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A12 year old girl with primary generalised epilepsy comes to clinic for review. She has been seizure free for two years on sodium valproate 600 mg twice daily. Following discussion with her and her mother, an agreement is reached to withdraw the medication. You advise that the medication should be tapered off over a six week period. At this point the mother informs you that when she had her own anticonvulsant medication withdrawn, this was reduced over a six month period. She questioned whether it was appropriate to reduce the medication so quickly and requested evidence to support the recommendation, raising concerns about the possibility of a higher risk of seizure recurrence.
Structured clinical question
In a child with primary generalised epilepsy [patient] does the rate of withdrawal of anticonvulsants [intervention] affect rate of seizure recurrence or other adverse event [outcome]?
Search strategy and outcome
The Cochrane library1 search terms “epilepsy” or “anticonvulsants” yielded no relevant systematic reviews or controlled trials of relevance.
Using PubMed—“anticonvulsants/administration and dosage”(MESH) AND “drug administration schedule” (MESH) limits All child 0–18 years, English, clinical trial. There were 98 hits—one relevant RCT was found.2
A further search by Ovid 1966–2001 with search terms “anticonvulsants” OR “epilepsy” (MESH) AND “discontinuing” OR “stopping” OR “withdrawal” (keyword) limited to all child 0–18 was performed. There were 56 hits, the same single RCT was identified. See table 1.
Guidelines based on expert recommendations from the 1980s for adults and children suggested discontinuation be undertaken slowly over a period of months to minimise risk of relapse3 (level 5 evidence4). A large textbook of paediatric neurology gave neither advice nor data.5 A general paediatric text suggested weaning should take place over 3–6 months because abrupt withdrawal may cause status epilepticus6 (level 5 evidence). The usual practice of two consultant paediatricians, one with an interest in epilepsy, was to withdraw therapy when appropriate over 6–8 weeks.
There is a paucity of published randomised controlled trials on this subject. The seizure recurrence rate in children in this study was 40%, which is in the range of seizure recurrence rates (11–41%)7 seen in children but on the higher side. This may reflect a patient population in a tertiary centre with more severe epilepsy. The study identified was relatively small and therefore underpowered to detect potential differences as indicated by the wide confidence intervals. This would especially be so for detecting differences in subgroups of children with differing types of epilepsy and on different anticonvulsants. To confirm an absolute risk reduction of 9%, a significance level of 0.05 and power of 80% would require 465 subjects in each group, clearly a much larger study.
In this study the type of medication being tapered did not affect risk of seizure recurrence. The majority of patients in both groups were on either phenobarbitone or phenytoin; 66% in six week taper group and 65% in nine month taper group. There were only 9% and 8% in the respective groups on sodium valproate. There are differences in the pharmacology of these drugs which may affect rates of seizure recurrence on withdrawal. Currently, neither phenytoin and phenobarbitone are first or second choice anticonvulsants used by paediatricians in the UK.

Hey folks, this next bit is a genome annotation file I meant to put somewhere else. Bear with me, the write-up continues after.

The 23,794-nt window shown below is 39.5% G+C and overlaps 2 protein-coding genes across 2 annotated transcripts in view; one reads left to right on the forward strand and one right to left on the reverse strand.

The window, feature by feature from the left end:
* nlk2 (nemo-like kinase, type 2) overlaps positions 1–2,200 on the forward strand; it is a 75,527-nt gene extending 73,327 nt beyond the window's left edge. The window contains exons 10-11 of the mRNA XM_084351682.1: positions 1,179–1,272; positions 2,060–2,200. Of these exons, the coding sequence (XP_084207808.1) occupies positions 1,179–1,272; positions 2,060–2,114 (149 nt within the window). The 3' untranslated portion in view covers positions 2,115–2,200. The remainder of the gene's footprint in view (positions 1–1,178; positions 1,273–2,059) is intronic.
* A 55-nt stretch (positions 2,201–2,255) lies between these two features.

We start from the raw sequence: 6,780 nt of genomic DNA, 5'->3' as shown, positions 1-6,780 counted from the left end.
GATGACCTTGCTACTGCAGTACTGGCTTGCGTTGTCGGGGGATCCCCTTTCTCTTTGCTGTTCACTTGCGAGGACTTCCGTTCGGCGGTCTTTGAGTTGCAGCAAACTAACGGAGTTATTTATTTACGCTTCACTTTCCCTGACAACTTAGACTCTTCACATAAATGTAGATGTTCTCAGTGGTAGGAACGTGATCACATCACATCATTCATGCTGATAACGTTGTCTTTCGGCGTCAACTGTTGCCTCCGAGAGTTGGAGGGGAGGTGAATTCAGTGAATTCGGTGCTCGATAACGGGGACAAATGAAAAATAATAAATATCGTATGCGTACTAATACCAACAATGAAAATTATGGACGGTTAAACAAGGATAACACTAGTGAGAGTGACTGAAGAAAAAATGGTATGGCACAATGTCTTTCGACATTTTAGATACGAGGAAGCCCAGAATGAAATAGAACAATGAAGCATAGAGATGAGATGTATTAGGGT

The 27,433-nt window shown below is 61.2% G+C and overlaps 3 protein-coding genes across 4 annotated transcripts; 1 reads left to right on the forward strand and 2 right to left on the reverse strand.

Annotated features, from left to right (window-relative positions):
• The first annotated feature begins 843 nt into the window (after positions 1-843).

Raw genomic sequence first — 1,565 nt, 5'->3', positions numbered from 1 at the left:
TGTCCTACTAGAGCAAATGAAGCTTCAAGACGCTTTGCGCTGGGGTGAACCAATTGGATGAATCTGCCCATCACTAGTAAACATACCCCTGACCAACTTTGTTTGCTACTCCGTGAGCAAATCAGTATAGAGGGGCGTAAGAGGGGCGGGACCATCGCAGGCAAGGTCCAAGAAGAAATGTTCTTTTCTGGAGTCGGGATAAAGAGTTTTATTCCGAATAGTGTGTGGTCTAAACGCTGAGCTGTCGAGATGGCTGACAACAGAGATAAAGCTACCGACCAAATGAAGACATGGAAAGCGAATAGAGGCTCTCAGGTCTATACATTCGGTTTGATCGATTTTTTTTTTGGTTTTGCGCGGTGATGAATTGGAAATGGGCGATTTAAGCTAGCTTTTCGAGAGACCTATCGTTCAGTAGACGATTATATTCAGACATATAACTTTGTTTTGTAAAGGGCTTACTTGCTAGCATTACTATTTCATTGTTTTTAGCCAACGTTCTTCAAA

They also randomised into two groups for duration of seizure free period (either two or four years seizure free) before tapering was begun. There was a trend towards a greater risk of seizure recurrence in the group that had been seizure free for two years before drug tapering was begun, although this was not significant. The optimum duration of treatment when seizure control has been achieved has not been established.8
The presence of mental retardation and the presence of spikes on pre-withdrawal electroencephalogram increased the likelihood of a recurrence of seizures in this and other studies. Our case had normal intelligence and it is not our routine practice to perform withdrawal electroencephalograms in patients with primary generalised epilepsy.
The subject of this enquiry was tapered off valproate over six weeks and has remained seizure free at three month follow up.
▸ Clinical bottom line
Many factors need to be taken into consideration when considering withdrawing anticonvulsant medication in children with epilepsy; not least the views of the parents and child, which often do not accord with their physician’s view.9
With regard to the rate of withdrawal of anticonvulsants for a child with primary generalised epilepsy, this study indicated that tapering treatment over six weeks did not give a significantly higher risk of recurrence of seizures than tapering over a longer period.
Further studies are required to determine the specific recurrence risk on withdrawal for sodium valproate.
- Table 1 Discontinuing anticonvulsant medication
Citation Study group Study type (level of evidence) Outcome Key results
Tennison et al (1994) 149 children with epilepsy randomised to 6 week or 9 month taper after 2 or 4 year seizure free interval Prospective, randomised unblinded trial (level 1b) Seizure recurrence No difference in seizure recurrence rate between 6 week and 9 month taper (p=0.38) Relative risk reduction = 8% 95% CI -34% to +50%
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